Truck Pre-Trip Inspection

Why is a Class A CDL Pre-Trip Inspection Needed?

Generally, it is required by law to perform a pre-trip truck inspection at least every 24-hour driving period. The truck pre-trip inspection test should start any truck driver’s day. A good pre-trip inspection Class A should take at least half an hour to complete. Being thorough will help ensure you do not miss any needed repairs or law violations. The most common reason for a truck to fail a roadside safety inspection is because “common sense” steps were missed.

Pre-Trip Inspection Checklist

In general, most inspections require the same points to be inspected. However, some companies may have additions to their inspection requirements. The following list of the most common items that should be inspected daily.

  • Medical cards – keep this on you always and check the expiration date.
  • Leaks – check the engine block, all hoses and connections, and beneath the truck for leaks. Note any leaks present, then make sure the necessary repairs are completed.
  • Fluid levels – ensuring all fluids are at recommended levels will prevent any surprise damages. Check the function of the oil pressure gauge and all caps and dipstick. These should not be cracked or loose.
  • Belts – within the engine compartment. All belts should be checked to ensure they are not loose, frayed, or too dry.
  • Steering – regardless of whether the steering has power or not, there should not be any play in the steering wheel. This could cause the driver to lose control. Also, test the horn at this time.
  • Transmission – the clutch and gear shift should move smoothly and into all gears.
  • Brakes both the parking brake and emergency brakes for the truck and trailer should be in full working order. Any malfunction, breaks, or leaks can cause an accident, which can be fatal to all involved.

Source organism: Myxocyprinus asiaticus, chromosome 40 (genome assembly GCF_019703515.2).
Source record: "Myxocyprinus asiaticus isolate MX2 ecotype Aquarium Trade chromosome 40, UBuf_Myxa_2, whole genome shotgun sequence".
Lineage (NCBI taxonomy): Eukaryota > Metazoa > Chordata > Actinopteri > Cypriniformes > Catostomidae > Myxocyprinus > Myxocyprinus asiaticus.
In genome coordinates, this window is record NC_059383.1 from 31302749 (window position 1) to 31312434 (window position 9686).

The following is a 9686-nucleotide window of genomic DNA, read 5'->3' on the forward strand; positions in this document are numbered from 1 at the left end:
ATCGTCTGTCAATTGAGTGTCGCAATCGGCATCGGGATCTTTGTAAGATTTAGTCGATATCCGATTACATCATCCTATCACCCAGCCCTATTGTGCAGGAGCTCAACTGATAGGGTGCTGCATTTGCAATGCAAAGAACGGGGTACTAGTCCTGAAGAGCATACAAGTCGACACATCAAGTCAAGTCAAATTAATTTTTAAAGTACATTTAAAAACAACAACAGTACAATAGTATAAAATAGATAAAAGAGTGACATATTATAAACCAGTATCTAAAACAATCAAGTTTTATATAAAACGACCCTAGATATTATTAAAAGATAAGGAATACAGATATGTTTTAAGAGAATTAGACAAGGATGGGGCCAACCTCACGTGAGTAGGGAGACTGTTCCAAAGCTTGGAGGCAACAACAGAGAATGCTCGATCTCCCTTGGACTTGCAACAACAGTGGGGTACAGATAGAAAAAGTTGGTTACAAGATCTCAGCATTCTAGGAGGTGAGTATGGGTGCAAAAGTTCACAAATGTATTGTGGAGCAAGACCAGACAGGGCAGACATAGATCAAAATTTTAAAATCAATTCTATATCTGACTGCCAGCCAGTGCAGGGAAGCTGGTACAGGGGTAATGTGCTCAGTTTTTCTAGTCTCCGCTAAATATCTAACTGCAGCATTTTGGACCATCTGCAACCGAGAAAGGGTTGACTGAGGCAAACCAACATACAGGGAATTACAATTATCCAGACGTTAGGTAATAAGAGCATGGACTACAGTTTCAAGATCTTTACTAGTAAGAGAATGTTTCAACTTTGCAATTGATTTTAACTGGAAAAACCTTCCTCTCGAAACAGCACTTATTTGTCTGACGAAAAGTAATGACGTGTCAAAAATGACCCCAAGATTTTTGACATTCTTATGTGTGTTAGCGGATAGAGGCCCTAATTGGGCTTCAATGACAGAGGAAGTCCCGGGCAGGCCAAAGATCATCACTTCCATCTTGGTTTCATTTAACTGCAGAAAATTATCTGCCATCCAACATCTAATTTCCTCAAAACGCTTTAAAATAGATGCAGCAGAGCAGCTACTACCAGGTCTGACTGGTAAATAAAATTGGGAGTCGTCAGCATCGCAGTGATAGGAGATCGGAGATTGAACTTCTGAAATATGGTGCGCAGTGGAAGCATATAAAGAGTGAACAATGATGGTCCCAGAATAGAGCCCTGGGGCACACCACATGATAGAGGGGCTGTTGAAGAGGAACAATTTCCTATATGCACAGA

• Mirrors and windshields – should be checked for damage, obstruction keeping them from proper placement, and cleanliness.
  • Air lines – any leaks or broken lines need to be fixed immediately. While checking these, the fifth wheel, if attached already, should be coupled tightly without play.
  • Lights and reflectors – all lights should be in working order, including the emergency lights. Reflectors and reflective strips were checked for dried, broken, or missing pieces.
  • Tires, wheels, and rims – each tire should be checked for proper air pressure, tread, and any wires showing or dry rot beginning to appear. Check the rims for flat spots or damage. The wheels need to be inspected for any rust, especially around the lug nuts; this can cause larger holes, preventing them from fitting properly. If rims/wheels have been painted, ensure rust has not been covered up. While you are checking your tires, look at the brakes and make sure they have the proper depth.
  • Emergency equipment – this is especially important if you are not the only driver for this truck. All trucks are required to have safety equipment on board. This includes but is not limited to, spare electrical fuses in good shape, reflective triangles, and a properly charged and rated fire extinguisher.

After the inspection is complete and all problems have been noted and repaired, then complete the paperwork required for the logbooks.

Consequences of an Incomplete Inspection

Pre-trip inspection rules are set by the Federal Motor Carrier Safety Administration (FMCSA). If an inspection is not completed or steps have been overlooked, this can result in the driver receiving Compliance, Safety, and Accountability (CSA) violations, as well as legal violations. The numbers received from these violations go on the driver’s record. This can result in being flagged for a visit by the Department of Transportation (DOT). Another consequence is preventable damage to the engine or vehicle. Being involved in an accident can also occur from important repairs being missed.

However, pre-trip inspections are just as important for the truck as a good, healthy meal is to a driver. Skipping steps to hurry the process of falsifying reports hurts the driver’s record and risks potential truck issues/failure and the possibility of losing work.